Accreditation myths busted

Accreditation myths busted

Although the tangible benefits of accreditation are well known, some bus and coach operators shy away from committing to an accreditation scheme.  So, it is time to bust some FORS accreditation myths and show exactly how the national accreditation scheme can help operators open new business doors, now and in the future.

FORS Myth #1: FORS is only for large road haulage fleets

The majority of fleets run and managed by FORS members comprise less than 10 vehicles. In addition, FORS now has many members which operate buses, coaches and minibuses – 46 in total – equating to 1,856 FORS accredited passenger carrying vehicles.  While it is often the case that larger operators have a greater resource to put towards accreditation, FORS has been tailored to meet the diverse needs of our wide membership base, which now not only includes HGVs and vans, but buses, coaches, and powered two-wheeler fleets.

FORS Myth #2: FORS is only for operators working in London

While FORS did start life in 2008 as a Transport for London (TfL) initiative primarily for those based or operating in London, it has grown into a nationally recognised accreditation scheme.  Its membership base includes some 5,000 operators with 79 per cent of those based outside London.  Many of the requirements set by FORS which started out as ‘London only’ initiatives such as Clean Air Zones, are now applicable across the UK. The importance of reducing emissions is central to the national conversation, and local authorities charged with improving air quality are choosing FORS to help meet emission reduction targets.

FORS Myth #3: It isn’t for passenger carrying vehicles

FORS has long worked with bus and coach operators, and the latest FORS Standard v5 reflects this, including new provisions for bus and coach fleets.  For example, passenger safety policy is now required at FORS Bronze to ensure accessibility, comfort and safety for all passengers, including the need for clear on-vehicle signage and adequate access for all passengers.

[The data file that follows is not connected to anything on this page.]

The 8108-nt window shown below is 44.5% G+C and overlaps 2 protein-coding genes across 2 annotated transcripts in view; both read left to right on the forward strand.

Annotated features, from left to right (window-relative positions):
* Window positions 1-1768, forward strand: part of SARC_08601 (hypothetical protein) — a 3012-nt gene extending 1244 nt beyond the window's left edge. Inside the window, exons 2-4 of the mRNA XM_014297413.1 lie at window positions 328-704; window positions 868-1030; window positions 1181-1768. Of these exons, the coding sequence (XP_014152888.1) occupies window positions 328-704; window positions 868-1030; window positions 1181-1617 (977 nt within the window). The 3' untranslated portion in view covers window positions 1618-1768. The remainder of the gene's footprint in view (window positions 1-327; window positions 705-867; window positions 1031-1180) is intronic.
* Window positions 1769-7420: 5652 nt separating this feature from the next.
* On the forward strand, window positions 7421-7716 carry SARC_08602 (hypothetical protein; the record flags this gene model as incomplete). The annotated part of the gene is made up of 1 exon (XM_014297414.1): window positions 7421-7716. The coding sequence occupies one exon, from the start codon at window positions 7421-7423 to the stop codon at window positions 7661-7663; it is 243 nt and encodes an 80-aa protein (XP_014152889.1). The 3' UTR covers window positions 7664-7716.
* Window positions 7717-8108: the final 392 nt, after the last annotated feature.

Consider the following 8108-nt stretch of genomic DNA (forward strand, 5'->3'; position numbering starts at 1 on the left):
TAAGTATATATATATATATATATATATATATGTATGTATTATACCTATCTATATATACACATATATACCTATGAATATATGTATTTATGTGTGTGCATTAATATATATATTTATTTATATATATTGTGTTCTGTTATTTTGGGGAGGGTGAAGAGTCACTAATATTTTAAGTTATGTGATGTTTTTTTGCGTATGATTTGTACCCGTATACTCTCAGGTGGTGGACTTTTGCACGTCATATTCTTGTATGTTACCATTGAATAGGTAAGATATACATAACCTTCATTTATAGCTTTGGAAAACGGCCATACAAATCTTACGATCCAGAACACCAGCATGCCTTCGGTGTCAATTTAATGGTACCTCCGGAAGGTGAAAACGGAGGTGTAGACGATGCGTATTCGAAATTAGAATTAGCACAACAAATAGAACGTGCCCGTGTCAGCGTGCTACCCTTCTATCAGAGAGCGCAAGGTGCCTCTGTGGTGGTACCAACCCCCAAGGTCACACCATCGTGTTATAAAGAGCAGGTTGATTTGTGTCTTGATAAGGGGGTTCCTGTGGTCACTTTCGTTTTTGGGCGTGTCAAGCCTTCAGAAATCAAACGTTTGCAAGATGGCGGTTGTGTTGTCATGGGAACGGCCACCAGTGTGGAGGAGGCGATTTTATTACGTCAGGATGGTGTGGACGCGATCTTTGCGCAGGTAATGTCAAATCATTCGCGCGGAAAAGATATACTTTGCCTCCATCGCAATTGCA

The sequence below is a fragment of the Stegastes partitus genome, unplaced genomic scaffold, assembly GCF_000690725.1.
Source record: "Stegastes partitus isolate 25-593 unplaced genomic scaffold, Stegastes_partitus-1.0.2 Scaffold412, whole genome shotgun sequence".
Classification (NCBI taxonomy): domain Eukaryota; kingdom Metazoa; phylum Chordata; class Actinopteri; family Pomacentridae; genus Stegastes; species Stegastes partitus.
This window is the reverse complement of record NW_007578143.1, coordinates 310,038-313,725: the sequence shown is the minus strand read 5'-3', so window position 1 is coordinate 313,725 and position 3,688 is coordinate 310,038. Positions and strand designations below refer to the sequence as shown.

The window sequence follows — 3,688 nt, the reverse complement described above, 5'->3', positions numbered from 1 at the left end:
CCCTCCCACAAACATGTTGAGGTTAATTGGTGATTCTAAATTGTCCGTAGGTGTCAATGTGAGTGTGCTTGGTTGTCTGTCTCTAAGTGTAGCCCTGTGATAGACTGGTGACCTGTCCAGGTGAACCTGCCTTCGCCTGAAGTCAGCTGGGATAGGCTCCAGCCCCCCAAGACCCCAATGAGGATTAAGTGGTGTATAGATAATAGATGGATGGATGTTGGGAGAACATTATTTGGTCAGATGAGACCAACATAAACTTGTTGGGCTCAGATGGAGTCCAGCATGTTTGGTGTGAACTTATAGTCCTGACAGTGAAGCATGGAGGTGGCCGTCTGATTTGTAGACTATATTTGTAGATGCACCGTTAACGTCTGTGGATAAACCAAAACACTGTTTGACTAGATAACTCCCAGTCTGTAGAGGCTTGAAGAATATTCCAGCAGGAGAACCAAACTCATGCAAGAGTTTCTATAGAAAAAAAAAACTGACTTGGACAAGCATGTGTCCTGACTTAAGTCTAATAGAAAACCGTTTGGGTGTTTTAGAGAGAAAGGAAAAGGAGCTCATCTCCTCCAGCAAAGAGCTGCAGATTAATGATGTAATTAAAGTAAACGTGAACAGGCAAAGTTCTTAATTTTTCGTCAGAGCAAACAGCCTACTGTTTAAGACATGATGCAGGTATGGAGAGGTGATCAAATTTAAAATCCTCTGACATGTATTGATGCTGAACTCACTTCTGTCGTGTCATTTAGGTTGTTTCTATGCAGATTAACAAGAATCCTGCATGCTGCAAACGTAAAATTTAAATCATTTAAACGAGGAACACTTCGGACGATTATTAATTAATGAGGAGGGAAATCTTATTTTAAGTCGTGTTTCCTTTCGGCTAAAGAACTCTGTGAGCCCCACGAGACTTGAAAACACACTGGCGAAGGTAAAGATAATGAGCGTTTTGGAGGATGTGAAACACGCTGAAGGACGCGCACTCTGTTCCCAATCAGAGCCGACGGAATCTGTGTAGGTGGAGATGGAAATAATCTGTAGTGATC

FORS Myth #4: You need expensive vehicle equipment and cameras

There is no requirement to fit cameras to buses and coaches under the current version of the FORS Standard. At FORS Bronze, the entry level accreditation, blind spot warning signage are required to be fitted to the rear of buses and coaches to visually warn other road users of the near-side close proximity blind spot hazard. FORS provides bus and coach operators with a quick, easy and low-cost method of acquiring a range of quality vehicle safety and warning signage, though its exclusive FORS Vehicle Graphics Service (FORS VGS). There is currently no other requirement to fit any additional safety equipment.

FORS Myth #5: The requirements will soon be out of date

Since FORS’ inception over 11 years ago, the scheme has evolved to provide accreditation for a broad remit of vehicles with guidelines which remain relevant to help future proof members’ businesses. Revisions to FORS’ requirements are updated every two years in the FORS Standard, and it is these changes which help all our members become safer, smarter and greener.